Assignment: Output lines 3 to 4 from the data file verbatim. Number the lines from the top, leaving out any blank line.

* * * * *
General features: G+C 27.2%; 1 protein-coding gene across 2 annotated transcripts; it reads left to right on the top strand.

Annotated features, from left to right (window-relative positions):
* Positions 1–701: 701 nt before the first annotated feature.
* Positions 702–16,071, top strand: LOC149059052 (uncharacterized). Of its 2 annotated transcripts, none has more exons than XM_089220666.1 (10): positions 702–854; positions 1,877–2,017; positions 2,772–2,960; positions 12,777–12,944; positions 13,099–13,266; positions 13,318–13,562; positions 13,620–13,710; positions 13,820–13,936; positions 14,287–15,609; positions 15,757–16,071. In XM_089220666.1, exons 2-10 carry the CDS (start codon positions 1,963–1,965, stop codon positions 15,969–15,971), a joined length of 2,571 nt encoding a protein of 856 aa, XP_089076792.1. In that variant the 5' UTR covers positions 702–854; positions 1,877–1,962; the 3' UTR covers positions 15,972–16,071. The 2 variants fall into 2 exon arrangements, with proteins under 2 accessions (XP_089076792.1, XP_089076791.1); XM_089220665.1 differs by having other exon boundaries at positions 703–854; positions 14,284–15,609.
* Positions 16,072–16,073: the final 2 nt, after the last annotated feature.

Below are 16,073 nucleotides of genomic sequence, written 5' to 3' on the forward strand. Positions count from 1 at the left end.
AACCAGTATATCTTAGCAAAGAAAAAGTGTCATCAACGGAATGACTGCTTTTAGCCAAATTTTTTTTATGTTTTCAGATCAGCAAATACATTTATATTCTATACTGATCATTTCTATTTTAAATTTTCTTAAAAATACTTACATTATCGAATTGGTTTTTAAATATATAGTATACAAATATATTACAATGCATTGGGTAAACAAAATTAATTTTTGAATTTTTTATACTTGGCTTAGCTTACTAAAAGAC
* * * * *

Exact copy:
* Positions 1–701: 701 nt before the first annotated feature.
* Positions 702–16,071, top strand: LOC149059052 (uncharacterized). Of its 2 annotated transcripts, none has more exons than XM_089220666.1 (10): positions 702–854; positions 1,877–2,017; positions 2,772–2,960; positions 12,777–12,944; positions 13,099–13,266; positions 13,318–13,562; positions 13,620–13,710; positions 13,820–13,936; positions 14,287–15,609; positions 15,757–16,071. In XM_089220666.1, exons 2-10 carry the CDS (start codon positions 1,963–1,965, stop codon positions 15,969–15,971), a joined length of 2,571 nt encoding a protein of 856 aa, XP_089076792.1. In that variant the 5' UTR covers positions 702–854; positions 1,877–1,962; the 3' UTR covers positions 15,972–16,071. The 2 variants fall into 2 exon arrangements, with proteins under 2 accessions (XP_089076792.1, XP_089076791.1); XM_089220665.1 differs by having other exon boundaries at positions 703–854; positions 14,284–15,609.